Projects integrate teaching, the Web

By D. Lyn Hunter, Public Affairs

17 April 2001 | When it came to technology and teaching, Women’s Studies Professor Barrie Thorne was a novice of sorts.

She was aware of the Internet’s potential to enhance her curriculum, but lacked the time and skills to get something going.

Fortunately, the Course Web Site Development Project, run by Berkeley’s School of Information Management and Systems, came to her rescue.

Helped by tech-savvy SIMS graduate students, Thorne now has a dynamic Web site where her students discuss readings online, link to data-rich resources, or view and comment on special-assignment sites created by classmates.

“I mix the old with the new,” said Thorne, of her approach to the curriculum. “Multimedia tools are not going to revolutionize teaching, but they do add new dimensions that are well worth exploring.”

Thorne’s is one of 102 course Web sites that the SIMS project — an externally funded, three-year program that ended earlier this year — helped create. In all, nearly 12,900 students and 40 departments were served.

“We tried to encourage faculty to consider how technology could boost curriculum,” said Sally Thomas, project director. “For example, online discussions can extend classroom interaction or provide a forum of expression for students who aren’t comfortable speaking up in class.”

A number of faculty involved in the project discovered unique and innovative uses of technology.

The course Web site created for Art History Professor Elizabeth Honig’s “Cities and the Arts” class includes links to maps of the towns on the curriculum. Student can click on specific areas and view the monuments located there.

“It’s a good way to get a visual sense of urban topography,” she said.

Other project clients find the administrative functions of their course Web sites most useful.

“Posting lectures and additional materials on the Web frees up more time in class for discussion and to pursue ideas that arise as we go along,” said Charles Altieri, English professor.

Perhaps the ultimate use of technology is employed by the Chem1A course Web site, which features live “Web casts” of lectures, interactive quizzes and online grading.

“We’d like to add animations and real-time interaction with live streaming video of lectures,” said Chem 1A instructor Mark Kubinec.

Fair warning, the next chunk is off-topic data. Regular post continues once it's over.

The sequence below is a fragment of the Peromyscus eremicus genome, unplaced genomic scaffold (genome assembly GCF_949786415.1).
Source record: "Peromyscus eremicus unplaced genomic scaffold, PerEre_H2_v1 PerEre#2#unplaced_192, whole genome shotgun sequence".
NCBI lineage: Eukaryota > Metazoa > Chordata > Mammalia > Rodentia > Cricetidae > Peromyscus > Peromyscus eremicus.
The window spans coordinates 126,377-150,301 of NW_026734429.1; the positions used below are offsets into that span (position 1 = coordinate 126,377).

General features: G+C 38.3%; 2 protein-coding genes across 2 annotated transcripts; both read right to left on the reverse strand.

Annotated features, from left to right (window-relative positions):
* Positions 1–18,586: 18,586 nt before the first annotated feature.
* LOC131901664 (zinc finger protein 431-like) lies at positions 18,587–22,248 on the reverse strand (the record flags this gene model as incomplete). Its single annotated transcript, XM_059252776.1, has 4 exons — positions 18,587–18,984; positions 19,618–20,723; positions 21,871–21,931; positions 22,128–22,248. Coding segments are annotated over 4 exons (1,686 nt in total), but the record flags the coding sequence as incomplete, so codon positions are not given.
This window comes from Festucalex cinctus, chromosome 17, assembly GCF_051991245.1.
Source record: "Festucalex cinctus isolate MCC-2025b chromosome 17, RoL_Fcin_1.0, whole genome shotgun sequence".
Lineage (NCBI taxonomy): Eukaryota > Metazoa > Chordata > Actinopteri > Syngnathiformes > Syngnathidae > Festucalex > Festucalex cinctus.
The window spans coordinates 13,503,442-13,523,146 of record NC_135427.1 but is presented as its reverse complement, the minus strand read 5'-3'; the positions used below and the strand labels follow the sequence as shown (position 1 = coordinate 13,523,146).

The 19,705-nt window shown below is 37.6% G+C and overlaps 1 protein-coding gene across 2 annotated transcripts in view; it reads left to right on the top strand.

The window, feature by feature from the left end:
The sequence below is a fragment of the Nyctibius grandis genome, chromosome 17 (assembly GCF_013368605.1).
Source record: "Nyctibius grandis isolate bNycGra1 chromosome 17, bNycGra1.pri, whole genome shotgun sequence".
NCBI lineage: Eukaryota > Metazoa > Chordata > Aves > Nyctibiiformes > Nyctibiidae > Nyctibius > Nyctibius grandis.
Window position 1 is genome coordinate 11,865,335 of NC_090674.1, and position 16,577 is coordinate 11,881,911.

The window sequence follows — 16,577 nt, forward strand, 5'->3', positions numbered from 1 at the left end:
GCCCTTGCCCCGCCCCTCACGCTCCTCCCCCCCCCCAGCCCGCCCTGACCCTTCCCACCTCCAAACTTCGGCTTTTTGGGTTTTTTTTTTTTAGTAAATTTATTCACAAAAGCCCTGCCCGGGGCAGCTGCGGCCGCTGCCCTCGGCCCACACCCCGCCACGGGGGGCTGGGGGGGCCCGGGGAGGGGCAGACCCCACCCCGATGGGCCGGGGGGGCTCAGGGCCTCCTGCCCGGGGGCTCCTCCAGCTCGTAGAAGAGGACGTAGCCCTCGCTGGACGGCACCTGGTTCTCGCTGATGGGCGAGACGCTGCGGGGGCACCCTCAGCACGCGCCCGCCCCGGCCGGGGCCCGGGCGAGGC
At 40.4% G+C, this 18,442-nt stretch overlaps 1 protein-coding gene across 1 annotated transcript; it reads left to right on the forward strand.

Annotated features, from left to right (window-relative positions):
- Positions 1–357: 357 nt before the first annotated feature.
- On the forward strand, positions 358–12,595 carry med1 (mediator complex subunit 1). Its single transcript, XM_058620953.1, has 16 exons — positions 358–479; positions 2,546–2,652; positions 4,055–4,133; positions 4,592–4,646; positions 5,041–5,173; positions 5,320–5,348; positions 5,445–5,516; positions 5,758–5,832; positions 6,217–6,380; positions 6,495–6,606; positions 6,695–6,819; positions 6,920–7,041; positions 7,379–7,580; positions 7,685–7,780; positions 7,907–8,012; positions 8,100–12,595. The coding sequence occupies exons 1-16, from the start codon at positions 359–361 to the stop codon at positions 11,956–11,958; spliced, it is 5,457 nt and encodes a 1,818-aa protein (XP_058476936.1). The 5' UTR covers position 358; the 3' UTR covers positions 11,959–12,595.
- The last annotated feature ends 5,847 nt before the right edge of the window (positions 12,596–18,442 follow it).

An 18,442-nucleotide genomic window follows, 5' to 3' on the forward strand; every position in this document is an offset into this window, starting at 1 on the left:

“Overall, faculty members were enthusiastic about developing online tools that support teaching and encourage communication among students,” said Thomas.

However, most instructors said their lack of time and technical knowledge were major obstacles in creating and maintaining course Web sites, she added.

“More and more, students are expecting this type of service, and many professors feel they need to provide it,” said Thomas. “Course Web sites will increase as time goes on, but the campus has to figure out the most effective way for them to be created.”

Which is exactly what Christina Maslach, vice provost for undergraduate education, is trying to do.

The SIMS project — which may start up again if funding can be found — is one of many efforts Maslach and her team will consider when developing a campus-wide vision and strategy for classroom technology.

She recently created a faculty assistant position and an advisory committee, both focusing on educational technology. Their charge, says Maslach, is to evaluate current programs, organize a clear structure of support and find the most effective and cost-efficient ways to deliver services.

“We want to develop policy around this important question: how can technology, in whatever form, best support the teaching enterprise,” said Maslach. “Interaction between faculty and students is crucial. We need to enhance that, not replace it.”

Several options are available for Berkeley faculty and graduate students interested in developing course Web sites, said Fred Beshears, assistant director of the Instructional Technology Program.

Among the choices, he said, are specialized software programs that make it easier for faculty to build Web sites themselves.

Information on these systems and other related topics — including training, intellectual property and preparing multimedia content — are available at, he said.

“There are a number of ways for those who aren’t tech wizards to get started,” said Beshears. “We encourage instructors to start small and slowly build. You don’t have to have a full-blown, ultra-sophisticated Web site on the first day.”


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